There is a misguided belief in “Britain” amongst the political classes, a belief that below the surface there is a common British identity that unites us all and will stave off the forces of celtic nationalism. Their obsession with celtic nationalism and indifference to English nationalism will come back to bite them in the arse but that’s a different topic.
I’ve just got back from a fortnight’s holiday – the first week was spent in Somerset and the second week in Ceredigion (or Cardiganshire as it used to be called). There was an abundance of English flags in Somerset (Burnham-on-Sea to be exact) but not to the exclusion of the British flag, just a lot more St George’s Crosses than the butchers apron. Wales was different though (at least the part of Wales we stayed in) – the only British flag I saw was, ironically, outside the Welsh Assembly building in Aberystwyth where it occupied one of the “other” flag poles to the side of the Welsh flag, the other “other” pole sporting the ring of stars logo of the EU.
Flags aren’t the only symbol of nationhood and cultural independence of course and this is where the Welsh have the English at an advantage: the Welsh language. People in the street, in cafés and shops spoke Welsh to each other. Not just old people who grew up in a time when Welsh communities were often isolated and the Welsh language survived simply because they weren’t exposed to English, it was people my age and most importantly, young people. Welsh kids sitting in cafés with their family quite easily swapped and changed between English and Welsh depending on who they were talking to without hesitation and they are the ones who will decide what the de facto first language of Wales is in a decade or so.
Road signs are an indication of the change in the status of the Welsh language. Dual-language signs were permitted in 1965, a national roll-out started in 1972 and until relatively recently they have generally been in the form of English road signs with Welsh translations. The opposite is now true in most of Wales – the road signs are in Welsh with English translations. English speakers are accommodated alongside Welsh rather than the other way round such as you might find in arab countries where the latinised version place names are included underneath the arabic.
English being the lingua franca of international trade and diplomacy has many advantages on the world stage but at home it takes away one of the most obvious things that unites a people and sets them apart from their neighbours. If England had a unique language of its own in everyday use – pockets of Old English speakers, perhaps, that could be used as a starting point – then the English identity would be a lot stronger than it is now and we wouldn’t be facing problems such as the threat from Britification and the public’s willingness to accept institutional discrimination as the price of the union.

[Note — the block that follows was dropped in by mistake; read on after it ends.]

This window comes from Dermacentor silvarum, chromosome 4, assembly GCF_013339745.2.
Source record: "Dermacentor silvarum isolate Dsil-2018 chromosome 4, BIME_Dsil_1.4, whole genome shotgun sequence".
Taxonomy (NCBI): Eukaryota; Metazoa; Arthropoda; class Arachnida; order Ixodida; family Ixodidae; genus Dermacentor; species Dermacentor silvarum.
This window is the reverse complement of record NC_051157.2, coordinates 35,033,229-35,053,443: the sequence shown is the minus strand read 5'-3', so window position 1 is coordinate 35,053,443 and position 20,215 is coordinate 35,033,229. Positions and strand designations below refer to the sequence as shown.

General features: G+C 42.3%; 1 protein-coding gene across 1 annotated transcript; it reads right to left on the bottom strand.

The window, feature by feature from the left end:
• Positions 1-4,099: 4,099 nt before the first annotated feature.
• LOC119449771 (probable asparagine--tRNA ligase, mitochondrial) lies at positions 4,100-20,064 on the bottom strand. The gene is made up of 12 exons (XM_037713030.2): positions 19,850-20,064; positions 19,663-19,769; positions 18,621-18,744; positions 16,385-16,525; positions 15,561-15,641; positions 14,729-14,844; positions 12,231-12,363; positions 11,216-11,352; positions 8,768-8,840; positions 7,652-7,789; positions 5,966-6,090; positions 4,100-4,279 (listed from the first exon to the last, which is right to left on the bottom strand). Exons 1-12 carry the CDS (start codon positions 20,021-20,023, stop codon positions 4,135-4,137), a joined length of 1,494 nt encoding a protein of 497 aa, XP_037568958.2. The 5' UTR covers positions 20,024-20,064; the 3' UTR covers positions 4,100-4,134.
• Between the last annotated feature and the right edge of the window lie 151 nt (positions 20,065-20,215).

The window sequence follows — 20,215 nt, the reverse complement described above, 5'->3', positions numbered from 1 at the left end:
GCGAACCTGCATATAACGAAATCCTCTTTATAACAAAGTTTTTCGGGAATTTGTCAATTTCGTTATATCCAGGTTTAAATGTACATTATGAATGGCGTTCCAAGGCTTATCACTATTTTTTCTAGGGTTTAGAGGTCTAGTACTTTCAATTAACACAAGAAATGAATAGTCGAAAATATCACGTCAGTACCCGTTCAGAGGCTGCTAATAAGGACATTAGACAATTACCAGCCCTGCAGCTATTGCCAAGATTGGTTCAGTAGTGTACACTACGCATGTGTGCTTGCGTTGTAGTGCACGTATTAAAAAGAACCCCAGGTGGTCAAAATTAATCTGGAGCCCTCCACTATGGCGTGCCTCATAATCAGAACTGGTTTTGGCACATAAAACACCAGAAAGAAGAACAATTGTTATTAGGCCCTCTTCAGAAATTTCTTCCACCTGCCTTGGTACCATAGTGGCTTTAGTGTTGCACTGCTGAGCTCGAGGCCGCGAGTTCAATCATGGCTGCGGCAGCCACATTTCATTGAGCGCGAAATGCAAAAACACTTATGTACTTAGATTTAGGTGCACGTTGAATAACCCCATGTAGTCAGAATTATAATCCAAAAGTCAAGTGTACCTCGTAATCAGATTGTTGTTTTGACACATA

Wales, like Scotland, has been lost by the British. The symbols of British cultural imperialism that you see in England just don’t exist in the celtic nations. The companies and political parties investing in Britishness are limiting themselves to an increasingly narrow section of English society who still believe in Britain. Support for English devolution is consistently falling just shy of the 70% mark whilst support for English independence has jumped to 36% in a Comres poll published in July this year. A TNS-BMRB opinion poll published in June this year showed that support for Scottish independence has risen to 37% (51% in people under 24) and in Wales the most recent opinion poll I can find is 2007 which shows support for independence at just 12%. Support for devolution in Scotland was 70% in a 2009 Populus poll, the Welsh referendum on extending devolution this year was 64.5% and the last poll I’ve seen in England was 67%. Support for devolution in England is higher than in Wales and almost as high as Scotland. But the independence figure is the one that is most interesting – almost as many English people support English independence as Scots do for Scotland (and significantly more than support Welsh independence) but the rate at which support for independence is increasing in England far outstrips any increase in support that Scotland has ever seen.
Companies have already realised that Britain is a toxic brand in Scotland and Wales which is why you will rarely find anything overtly British in shops and supermarkets outside of England. The same goes for political parties – there is not a single -England arm of any UK political party but they all have -Scotland and -Wales arms. Charities and non-profit organisations are the same – there is an Age Scotland, Age Cymru and Age UK; there is a British Medical Association (BMA) Scotland, BMA Wales and plain old “the BMA” for England. What they have failed to notice is the increasing irrelevance and even opposition to “Brand Britain” in England and that will cost them dearly in the very near future.
The union could still have a place in our future, albeit in a significantly different form to the current union but it will only survive the next few years if it is reconfigured on the basis of fairness, equality and respect for all the people of these four nations. There is a small (and I mean small – a couple of years at the most) window of opportunity for the British to save their union but they will need to put their imperial past behind them and start thinking the unthinkable: most of “Britain” isn’t British any more.